But as we yet live, we are fellow enigmas, wrapped in mystery, living on borrowed time.  And maybe to God, some of us are like presents, gift wrapped for Him, only enigmas to ourselves.

      I hope I and my lost uncle (and you), are indeed gift wrapped for God.  And I expect that some day, He will unwrap those gifts and explain the mystery.

      Merry Christmas my Lord.

     

    John

     



    Comment (1)

    Wed, Dec 2nd - 10:44AM

    Nuance



      I made cookies yesterday, and as usual I substituted almond flavoring in place of vanilla.  In most recipes I prefer almond to vanilla.  When I was a child I was a miniature Cookie Monster, and it was no big deal for me to wolf down a dozen Christmas (not “Holiday”) cookies.  My mother liked having a cookie monster by her side as she made cookies, and I loved her cookies.  She also favored flavoring other than vanilla, but I didn’t know it then – I just enjoyed “helping” her.  But now, as I bake, I am acutely aware of the differences in spices and flavorings.  Innocence lost!

      For the last several months I have been grappling with a recurrent concept, and have been nibbling around the edges of it as I try to express what I’m thinking.  I don’t think I’ve really expressed it very well, and it’s frustrating to just miss.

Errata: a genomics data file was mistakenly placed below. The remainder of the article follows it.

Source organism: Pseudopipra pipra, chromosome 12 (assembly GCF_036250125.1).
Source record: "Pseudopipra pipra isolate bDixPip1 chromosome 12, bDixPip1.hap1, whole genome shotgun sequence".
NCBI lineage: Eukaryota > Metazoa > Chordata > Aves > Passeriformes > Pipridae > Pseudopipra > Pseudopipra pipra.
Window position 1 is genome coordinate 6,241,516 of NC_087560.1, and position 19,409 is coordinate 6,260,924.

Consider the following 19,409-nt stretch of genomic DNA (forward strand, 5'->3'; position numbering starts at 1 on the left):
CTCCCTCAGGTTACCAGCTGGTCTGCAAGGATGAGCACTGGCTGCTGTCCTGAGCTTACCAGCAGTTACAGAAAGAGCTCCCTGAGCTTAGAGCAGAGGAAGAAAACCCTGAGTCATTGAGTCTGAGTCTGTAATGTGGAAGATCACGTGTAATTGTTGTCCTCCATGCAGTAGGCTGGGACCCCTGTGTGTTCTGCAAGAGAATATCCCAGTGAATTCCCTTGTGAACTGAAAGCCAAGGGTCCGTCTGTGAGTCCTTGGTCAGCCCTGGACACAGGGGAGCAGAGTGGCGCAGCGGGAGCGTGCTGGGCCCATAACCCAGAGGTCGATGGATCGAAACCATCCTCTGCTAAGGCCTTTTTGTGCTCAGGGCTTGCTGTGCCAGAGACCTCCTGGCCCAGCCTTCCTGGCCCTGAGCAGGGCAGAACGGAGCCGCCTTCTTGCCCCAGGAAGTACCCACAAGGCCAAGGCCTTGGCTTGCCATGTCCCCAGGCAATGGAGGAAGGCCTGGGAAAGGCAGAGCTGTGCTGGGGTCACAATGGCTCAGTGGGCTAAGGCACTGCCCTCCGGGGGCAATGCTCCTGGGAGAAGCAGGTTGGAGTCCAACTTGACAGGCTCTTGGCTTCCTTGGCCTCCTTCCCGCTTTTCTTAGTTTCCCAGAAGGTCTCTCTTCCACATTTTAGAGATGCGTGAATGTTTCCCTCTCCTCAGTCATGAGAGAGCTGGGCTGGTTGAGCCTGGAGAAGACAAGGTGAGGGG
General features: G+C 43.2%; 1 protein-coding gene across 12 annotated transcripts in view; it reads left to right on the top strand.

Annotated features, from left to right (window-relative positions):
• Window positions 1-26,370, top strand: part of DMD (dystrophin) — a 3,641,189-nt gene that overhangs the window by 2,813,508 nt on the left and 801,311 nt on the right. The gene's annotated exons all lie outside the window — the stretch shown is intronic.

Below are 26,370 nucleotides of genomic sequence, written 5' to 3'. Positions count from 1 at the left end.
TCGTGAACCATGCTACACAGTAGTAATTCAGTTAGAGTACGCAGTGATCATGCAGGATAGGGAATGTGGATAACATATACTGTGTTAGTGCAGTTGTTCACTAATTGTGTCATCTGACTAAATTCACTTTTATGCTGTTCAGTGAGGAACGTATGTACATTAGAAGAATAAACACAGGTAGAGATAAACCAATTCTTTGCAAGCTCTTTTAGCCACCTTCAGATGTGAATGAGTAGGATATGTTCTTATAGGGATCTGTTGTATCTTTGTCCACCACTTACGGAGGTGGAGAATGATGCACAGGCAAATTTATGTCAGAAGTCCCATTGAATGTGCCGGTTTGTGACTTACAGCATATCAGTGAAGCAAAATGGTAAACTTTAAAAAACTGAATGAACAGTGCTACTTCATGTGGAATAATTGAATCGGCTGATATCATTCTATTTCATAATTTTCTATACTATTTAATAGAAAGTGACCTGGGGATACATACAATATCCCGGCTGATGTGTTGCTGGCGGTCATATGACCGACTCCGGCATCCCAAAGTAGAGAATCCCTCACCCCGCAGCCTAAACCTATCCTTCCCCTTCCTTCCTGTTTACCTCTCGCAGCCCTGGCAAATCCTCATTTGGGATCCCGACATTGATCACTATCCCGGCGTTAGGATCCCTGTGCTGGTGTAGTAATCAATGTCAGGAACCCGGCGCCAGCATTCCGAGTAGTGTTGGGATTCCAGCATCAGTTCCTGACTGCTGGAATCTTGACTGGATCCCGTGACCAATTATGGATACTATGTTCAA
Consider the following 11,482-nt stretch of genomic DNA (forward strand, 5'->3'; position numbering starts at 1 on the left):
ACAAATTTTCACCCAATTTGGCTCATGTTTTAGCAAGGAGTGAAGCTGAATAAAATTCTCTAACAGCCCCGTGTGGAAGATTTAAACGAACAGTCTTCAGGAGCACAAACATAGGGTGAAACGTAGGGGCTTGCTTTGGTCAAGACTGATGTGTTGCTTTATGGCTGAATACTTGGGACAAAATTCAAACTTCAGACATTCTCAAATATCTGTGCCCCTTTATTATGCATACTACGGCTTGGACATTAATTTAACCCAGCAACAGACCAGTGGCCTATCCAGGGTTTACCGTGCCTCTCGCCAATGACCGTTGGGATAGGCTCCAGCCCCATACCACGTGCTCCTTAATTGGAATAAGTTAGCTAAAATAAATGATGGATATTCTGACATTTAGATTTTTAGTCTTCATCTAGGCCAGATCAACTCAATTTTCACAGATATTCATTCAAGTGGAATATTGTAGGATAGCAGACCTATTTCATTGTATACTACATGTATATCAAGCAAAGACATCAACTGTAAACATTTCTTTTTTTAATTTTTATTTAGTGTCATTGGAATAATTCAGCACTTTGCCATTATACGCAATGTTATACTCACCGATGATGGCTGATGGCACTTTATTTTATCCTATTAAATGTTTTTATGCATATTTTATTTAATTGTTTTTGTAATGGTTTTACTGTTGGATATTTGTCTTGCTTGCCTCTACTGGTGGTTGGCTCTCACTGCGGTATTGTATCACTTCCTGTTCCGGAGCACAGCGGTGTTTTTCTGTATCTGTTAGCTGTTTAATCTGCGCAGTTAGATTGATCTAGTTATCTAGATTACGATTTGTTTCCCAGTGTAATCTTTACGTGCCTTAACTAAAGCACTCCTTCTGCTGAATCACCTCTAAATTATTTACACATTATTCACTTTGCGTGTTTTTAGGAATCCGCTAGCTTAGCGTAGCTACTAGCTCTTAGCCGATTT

Several months ago I spoke with a person who had studied the Greek language, and as awesome as his knowledge seemed to be, I strongly felt he was missing something vital.  We spoke of New Testament passages, which he patiently explained to me by way of his education in the Greek language, the language of the New Testament writers.  And as he “educated” me in the language and its nuances of meanings, I fought the temptation to buy into his interpretations.  I was tempted to do so because I’m a real linguistic dolt, and English is usually a challenge to me.  The temptation was to believe as he believed simply because he understood the Greek language, and I did not.

      Then this morning, while listening to our devotionals, I was struck by the contrast of Peter the fisherman and Peter the Apostle.  Can anyone see the impetuous fisherman in 1st and 2nd Peter?  And last night in a bible study we read the passage where the resurrected Jesus ‘opened’ the scriptures to the disciples on the road to Emmaus.  The scriptures He opened to them had been in existence for many generations before any of the disciples lived, and yet Jesus had to ‘open’ them.  And later they testified that their ‘hearts burned’ as He opened them.